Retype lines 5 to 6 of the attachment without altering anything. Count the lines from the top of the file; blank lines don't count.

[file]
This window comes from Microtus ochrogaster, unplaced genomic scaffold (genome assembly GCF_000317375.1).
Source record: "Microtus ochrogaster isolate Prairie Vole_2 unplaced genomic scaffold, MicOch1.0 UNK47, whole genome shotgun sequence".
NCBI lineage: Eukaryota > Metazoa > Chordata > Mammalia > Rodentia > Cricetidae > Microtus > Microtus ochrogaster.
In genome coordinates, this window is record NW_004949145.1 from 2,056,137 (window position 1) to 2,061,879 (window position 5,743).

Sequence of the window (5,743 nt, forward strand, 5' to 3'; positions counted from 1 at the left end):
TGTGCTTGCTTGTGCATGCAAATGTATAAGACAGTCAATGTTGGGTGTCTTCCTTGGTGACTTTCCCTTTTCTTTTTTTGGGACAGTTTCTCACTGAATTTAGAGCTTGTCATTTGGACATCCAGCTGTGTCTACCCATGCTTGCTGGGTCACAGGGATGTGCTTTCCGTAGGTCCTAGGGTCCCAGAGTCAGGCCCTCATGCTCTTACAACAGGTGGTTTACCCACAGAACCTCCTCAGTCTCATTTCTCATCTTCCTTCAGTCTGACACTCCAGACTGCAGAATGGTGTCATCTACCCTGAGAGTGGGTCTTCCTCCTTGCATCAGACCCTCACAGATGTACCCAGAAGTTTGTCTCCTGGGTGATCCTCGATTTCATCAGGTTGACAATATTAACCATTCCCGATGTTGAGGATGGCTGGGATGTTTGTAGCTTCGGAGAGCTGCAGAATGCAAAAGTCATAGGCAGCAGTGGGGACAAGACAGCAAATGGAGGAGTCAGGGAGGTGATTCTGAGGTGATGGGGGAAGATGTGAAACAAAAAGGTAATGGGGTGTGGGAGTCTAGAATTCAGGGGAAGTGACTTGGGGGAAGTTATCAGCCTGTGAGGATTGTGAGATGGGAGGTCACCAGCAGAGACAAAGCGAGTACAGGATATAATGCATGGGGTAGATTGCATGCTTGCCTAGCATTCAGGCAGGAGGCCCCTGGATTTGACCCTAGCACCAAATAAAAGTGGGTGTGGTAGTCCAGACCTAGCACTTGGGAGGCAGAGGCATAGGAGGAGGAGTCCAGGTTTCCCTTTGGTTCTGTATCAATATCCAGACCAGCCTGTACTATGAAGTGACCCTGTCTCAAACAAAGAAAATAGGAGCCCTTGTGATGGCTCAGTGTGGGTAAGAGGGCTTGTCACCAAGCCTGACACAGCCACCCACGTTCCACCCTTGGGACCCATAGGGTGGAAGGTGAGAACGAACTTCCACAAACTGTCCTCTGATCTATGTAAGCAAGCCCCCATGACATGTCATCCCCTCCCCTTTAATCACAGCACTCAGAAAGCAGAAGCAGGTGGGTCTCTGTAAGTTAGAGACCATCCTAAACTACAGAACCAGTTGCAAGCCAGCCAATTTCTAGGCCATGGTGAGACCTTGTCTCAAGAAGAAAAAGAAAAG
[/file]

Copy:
Sequence of the window (5,743 nt, forward strand, 5' to 3'; positions counted from 1 at the left end):
TGTGCTTGCTTGTGCATGCAAATGTATAAGACAGTCAATGTTGGGTGTCTTCCTTGGTGACTTTCCCTTTTCTTTTTTTGGGACAGTTTCTCACTGAATTTAGAGCTTGTCATTTGGACATCCAGCTGTGTCTACCCATGCTTGCTGGGTCACAGGGATGTGCTTTCCGTAGGTCCTAGGGTCCCAGAGTCAGGCCCTCATGCTCTTACAACAGGTGGTTTACCCACAGAACCTCCTCAGTCTCATTTCTCATCTTCCTTCAGTCTGACACTCCAGACTGCAGAATGGTGTCATCTACCCTGAGAGTGGGTCTTCCTCCTTGCATCAGACCCTCACAGATGTACCCAGAAGTTTGTCTCCTGGGTGATCCTCGATTTCATCAGGTTGACAATATTAACCATTCCCGATGTTGAGGATGGCTGGGATGTTTGTAGCTTCGGAGAGCTGCAGAATGCAAAAGTCATAGGCAGCAGTGGGGACAAGACAGCAAATGGAGGAGTCAGGGAGGTGATTCTGAGGTGATGGGGGAAGATGTGAAACAAAAAGGTAATGGGGTGTGGGAGTCTAGAATTCAGGGGAAGTGACTTGGGGGAAGTTATCAGCCTGTGAGGATTGTGAGATGGGAGGTCACCAGCAGAGACAAAGCGAGTACAGGATATAATGCATGGGGTAGATTGCATGCTTGCCTAGCATTCAGGCAGGAGGCCCCTGGATTTGACCCTAGCACCAAATAAAAGTGGGTGTGGTAGTCCAGACCTAGCACTTGGGAGGCAGAGGCATAGGAGGAGGAGTCCAGGTTTCCCTTTGGTTCTGTATCAATATCCAGACCAGCCTGTACTATGAAGTGACCCTGTCTCAAACAAAGAAAATAGGAGCCCTTGTGATGGCTCAGTGTGGGTAAGAGGGCTTGTCACCAAGCCTGACACAGCCACCCACGTTCCACCCTTGGGACCCATAGGGTGGAAGGTGAGAACGAACTTCCACAAACTGTCCTCTGATCTATGTAAGCAAGCCCCCATGACATGTCATCCCCTCCCCTTTAATCACAGCACTCAGAAAGCAGAAGCAGGTGGGTCTCTGTAAGTTAGAGACCATCCTAAACTACAGAACCAGTTGCAAGCCAGCCAATTTCTAGGCCATGGTGAGACCTTGTCTCAAGAAGAAAAAGAAAAG